It’s that time of year again. Le Tour de France starts in less than 2 weeks – Saturday 5th July.
Given DTTalk’s manifesto of taking over the fantasy world one game at a time we have fantasy cycling for Le Tour de France. The prelude was run earlier this year at Tour Down Under which went well and we all learned a lot.
I’ve been playing fantasy cycling all year with various squads operating around the world in the spring classics, Giro d’Italia and various countries’ stage races. I’ve even got a fantasy women’s cycling team. It’s been a lot of fun – most races are livestreamed and cycling commentary is pretty good on social media. I’ve watched more cycling than AFL games since the season started. SBS broadcast all the Giro d’Italia and they will broadcast all the Tour de France stage finishes live as well. So you will be able to fist pump or swear at your riders live on the TV depending on how they are going.
The Game – How to Enter
The game I play is with road.cc in the UK. We have our own league – DTTalk ProCycling – code no. 77336. This has been in hibernation since TDU, but people can join or restart just for Le Tour as all the competitions are only for that particular race. Also be aware this is a different fantasy competition to the one SBS is promoting.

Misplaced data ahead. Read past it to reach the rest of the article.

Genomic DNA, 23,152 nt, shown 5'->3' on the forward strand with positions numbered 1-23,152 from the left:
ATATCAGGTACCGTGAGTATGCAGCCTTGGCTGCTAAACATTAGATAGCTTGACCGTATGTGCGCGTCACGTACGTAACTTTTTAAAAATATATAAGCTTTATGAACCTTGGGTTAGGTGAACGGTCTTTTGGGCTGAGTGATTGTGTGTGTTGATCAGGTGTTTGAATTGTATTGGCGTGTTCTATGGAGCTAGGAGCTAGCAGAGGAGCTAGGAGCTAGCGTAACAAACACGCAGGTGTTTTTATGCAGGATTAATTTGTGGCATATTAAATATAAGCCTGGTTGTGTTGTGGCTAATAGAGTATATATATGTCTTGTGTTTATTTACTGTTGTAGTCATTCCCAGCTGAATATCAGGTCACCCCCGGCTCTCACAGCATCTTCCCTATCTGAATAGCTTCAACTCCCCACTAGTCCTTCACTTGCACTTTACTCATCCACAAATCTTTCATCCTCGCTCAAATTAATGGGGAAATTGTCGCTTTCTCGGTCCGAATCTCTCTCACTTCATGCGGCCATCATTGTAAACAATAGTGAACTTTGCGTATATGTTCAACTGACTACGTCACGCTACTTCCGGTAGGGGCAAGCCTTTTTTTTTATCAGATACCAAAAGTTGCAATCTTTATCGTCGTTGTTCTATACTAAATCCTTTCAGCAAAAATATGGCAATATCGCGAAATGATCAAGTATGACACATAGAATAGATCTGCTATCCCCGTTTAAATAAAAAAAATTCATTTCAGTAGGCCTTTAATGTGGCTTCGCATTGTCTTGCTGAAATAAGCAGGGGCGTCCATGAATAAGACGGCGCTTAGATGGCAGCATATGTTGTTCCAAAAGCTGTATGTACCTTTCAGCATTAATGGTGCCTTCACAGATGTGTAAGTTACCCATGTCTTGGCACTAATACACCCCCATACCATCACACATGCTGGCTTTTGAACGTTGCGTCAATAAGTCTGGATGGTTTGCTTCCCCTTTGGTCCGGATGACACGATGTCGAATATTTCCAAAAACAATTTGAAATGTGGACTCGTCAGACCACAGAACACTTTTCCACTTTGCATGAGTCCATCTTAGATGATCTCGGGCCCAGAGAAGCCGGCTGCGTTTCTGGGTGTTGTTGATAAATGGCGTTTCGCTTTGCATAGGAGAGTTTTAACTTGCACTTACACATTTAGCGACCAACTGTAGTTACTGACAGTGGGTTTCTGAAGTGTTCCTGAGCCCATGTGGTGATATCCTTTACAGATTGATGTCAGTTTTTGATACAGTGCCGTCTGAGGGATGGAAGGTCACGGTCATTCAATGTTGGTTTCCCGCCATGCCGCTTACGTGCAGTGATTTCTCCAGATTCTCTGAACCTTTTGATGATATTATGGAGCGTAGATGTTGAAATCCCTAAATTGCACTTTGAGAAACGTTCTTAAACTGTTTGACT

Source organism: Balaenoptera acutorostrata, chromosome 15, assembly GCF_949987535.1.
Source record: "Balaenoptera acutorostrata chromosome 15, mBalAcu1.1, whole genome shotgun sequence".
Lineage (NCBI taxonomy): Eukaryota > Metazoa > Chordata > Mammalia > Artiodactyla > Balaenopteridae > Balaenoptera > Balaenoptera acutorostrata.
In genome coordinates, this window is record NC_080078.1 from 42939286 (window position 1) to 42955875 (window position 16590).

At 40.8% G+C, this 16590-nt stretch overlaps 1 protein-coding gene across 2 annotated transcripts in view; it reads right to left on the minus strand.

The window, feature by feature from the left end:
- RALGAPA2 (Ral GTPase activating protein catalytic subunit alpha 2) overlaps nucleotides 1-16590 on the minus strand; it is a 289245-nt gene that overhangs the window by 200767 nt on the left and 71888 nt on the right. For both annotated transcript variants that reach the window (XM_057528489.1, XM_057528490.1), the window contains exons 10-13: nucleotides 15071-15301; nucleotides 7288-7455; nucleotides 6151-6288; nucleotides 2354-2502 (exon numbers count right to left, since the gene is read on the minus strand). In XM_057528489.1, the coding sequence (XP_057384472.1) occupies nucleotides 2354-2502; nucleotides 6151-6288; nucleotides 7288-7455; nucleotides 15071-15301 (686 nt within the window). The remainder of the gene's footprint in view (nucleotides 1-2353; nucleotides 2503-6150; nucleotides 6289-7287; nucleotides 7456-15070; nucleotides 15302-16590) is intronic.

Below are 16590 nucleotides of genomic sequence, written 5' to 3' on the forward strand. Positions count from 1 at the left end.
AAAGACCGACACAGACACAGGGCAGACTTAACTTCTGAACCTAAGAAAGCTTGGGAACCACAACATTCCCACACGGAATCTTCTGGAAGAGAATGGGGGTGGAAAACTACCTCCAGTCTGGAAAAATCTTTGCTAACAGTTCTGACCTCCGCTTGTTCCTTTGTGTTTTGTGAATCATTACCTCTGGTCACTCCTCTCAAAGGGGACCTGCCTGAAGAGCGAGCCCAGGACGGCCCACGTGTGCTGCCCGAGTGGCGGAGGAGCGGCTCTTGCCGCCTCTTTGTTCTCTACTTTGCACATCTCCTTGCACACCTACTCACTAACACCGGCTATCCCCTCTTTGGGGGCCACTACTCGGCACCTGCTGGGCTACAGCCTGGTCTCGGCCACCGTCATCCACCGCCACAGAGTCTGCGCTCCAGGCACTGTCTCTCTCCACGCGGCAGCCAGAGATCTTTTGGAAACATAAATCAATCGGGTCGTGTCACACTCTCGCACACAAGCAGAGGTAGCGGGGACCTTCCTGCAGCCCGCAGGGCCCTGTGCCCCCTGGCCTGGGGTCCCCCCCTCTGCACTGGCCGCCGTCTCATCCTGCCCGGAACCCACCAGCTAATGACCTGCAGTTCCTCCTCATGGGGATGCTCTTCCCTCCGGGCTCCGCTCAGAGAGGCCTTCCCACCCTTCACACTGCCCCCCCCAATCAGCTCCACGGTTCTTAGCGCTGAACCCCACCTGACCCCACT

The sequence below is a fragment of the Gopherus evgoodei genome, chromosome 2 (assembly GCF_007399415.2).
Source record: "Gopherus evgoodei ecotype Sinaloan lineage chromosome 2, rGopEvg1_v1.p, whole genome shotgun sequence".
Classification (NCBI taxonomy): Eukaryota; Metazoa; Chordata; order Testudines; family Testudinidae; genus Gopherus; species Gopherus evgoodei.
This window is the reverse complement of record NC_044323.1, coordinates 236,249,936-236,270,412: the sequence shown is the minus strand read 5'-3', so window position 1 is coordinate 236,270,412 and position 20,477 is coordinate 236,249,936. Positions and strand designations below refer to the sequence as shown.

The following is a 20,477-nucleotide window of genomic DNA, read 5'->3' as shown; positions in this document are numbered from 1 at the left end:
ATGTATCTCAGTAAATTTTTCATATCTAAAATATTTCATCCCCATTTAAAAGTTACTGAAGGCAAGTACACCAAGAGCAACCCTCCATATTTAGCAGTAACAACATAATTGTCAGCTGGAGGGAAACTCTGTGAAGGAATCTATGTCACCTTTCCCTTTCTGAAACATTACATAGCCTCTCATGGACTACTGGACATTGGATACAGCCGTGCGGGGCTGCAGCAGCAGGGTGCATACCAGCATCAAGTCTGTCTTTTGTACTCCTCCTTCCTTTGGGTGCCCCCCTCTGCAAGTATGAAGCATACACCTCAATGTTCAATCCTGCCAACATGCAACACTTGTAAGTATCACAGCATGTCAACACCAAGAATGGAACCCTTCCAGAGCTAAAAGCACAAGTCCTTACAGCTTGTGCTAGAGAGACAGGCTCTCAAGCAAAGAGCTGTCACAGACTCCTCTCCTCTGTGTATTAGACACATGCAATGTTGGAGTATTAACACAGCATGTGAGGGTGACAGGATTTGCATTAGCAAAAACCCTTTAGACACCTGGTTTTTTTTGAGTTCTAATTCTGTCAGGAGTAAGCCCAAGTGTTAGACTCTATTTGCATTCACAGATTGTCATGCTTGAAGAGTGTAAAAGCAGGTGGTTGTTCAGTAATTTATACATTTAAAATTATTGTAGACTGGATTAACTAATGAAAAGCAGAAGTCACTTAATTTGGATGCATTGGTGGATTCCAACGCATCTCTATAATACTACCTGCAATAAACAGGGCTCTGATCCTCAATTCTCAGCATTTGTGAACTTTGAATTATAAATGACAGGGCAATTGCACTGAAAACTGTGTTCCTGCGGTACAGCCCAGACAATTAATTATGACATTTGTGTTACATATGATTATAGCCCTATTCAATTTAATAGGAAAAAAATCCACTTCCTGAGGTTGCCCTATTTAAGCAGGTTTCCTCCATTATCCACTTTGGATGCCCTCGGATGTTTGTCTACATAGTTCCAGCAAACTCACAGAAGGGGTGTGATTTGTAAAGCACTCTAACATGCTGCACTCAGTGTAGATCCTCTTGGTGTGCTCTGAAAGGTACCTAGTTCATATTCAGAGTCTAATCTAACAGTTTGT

The game is already open. The link to the game is here –
You will have to create an account with road.cc in order to log on and play. You can enter a team but the start list of riders is not finalised yet. Save your team with the green button; we can keep changing the team around and re-saving until the first stage starts.
How to Play
The basic game is as follows:
- You pick a squad of 9 riders, with a budget of 160 credits.
- As with any fantasy game you can’t afford all the top riders and have to choose some and then get some cheaper riders as well. You can only pick a max of 2 riders from any one cycling team. Rider prices are fixed for the duration of the TDF, so no need to worry about price changes.
- Two trades per day, including rest days. Unused trades are saved and can be used on later days.
- We will look at scoring in more detail a little later. But there are a lot more points available for riding performance in each stage as compared to being the current leader of the GC and wearing the yellow jersey.